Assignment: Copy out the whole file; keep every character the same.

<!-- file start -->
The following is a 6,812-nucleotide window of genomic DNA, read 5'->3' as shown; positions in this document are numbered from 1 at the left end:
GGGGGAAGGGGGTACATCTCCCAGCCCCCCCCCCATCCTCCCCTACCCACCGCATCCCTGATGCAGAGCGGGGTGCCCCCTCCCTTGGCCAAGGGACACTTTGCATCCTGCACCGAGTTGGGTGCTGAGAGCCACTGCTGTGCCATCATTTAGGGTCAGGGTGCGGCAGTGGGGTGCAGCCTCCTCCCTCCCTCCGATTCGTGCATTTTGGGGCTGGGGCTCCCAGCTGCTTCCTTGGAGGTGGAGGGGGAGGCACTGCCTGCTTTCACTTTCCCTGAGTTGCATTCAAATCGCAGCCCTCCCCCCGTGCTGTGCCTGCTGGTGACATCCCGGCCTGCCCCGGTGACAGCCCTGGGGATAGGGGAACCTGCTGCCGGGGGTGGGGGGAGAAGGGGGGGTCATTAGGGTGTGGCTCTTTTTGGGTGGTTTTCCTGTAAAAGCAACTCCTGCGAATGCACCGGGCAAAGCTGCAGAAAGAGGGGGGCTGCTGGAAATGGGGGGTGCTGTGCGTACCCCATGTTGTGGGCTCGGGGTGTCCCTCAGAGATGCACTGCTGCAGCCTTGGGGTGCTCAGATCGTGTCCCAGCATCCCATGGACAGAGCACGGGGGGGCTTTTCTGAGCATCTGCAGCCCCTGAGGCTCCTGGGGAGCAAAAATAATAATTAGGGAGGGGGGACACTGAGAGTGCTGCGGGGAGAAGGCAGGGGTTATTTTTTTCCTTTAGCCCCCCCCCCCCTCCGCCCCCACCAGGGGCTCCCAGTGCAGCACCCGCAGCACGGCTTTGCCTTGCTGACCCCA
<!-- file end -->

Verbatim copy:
The following is a 6,812-nucleotide window of genomic DNA, read 5'->3' as shown; positions in this document are numbered from 1 at the left end:
GGGGGAAGGGGGTACATCTCCCAGCCCCCCCCCCATCCTCCCCTACCCACCGCATCCCTGATGCAGAGCGGGGTGCCCCCTCCCTTGGCCAAGGGACACTTTGCATCCTGCACCGAGTTGGGTGCTGAGAGCCACTGCTGTGCCATCATTTAGGGTCAGGGTGCGGCAGTGGGGTGCAGCCTCCTCCCTCCCTCCGATTCGTGCATTTTGGGGCTGGGGCTCCCAGCTGCTTCCTTGGAGGTGGAGGGGGAGGCACTGCCTGCTTTCACTTTCCCTGAGTTGCATTCAAATCGCAGCCCTCCCCCCGTGCTGTGCCTGCTGGTGACATCCCGGCCTGCCCCGGTGACAGCCCTGGGGATAGGGGAACCTGCTGCCGGGGGTGGGGGGAGAAGGGGGGGTCATTAGGGTGTGGCTCTTTTTGGGTGGTTTTCCTGTAAAAGCAACTCCTGCGAATGCACCGGGCAAAGCTGCAGAAAGAGGGGGGCTGCTGGAAATGGGGGGTGCTGTGCGTACCCCATGTTGTGGGCTCGGGGTGTCCCTCAGAGATGCACTGCTGCAGCCTTGGGGTGCTCAGATCGTGTCCCAGCATCCCATGGACAGAGCACGGGGGGGCTTTTCTGAGCATCTGCAGCCCCTGAGGCTCCTGGGGAGCAAAAATAATAATTAGGGAGGGGGGACACTGAGAGTGCTGCGGGGAGAAGGCAGGGGTTATTTTTTTCCTTTAGCCCCCCCCCCCCTCCGCCCCCACCAGGGGCTCCCAGTGCAGCACCCGCAGCACGGCTTTGCCTTGCTGACCCCA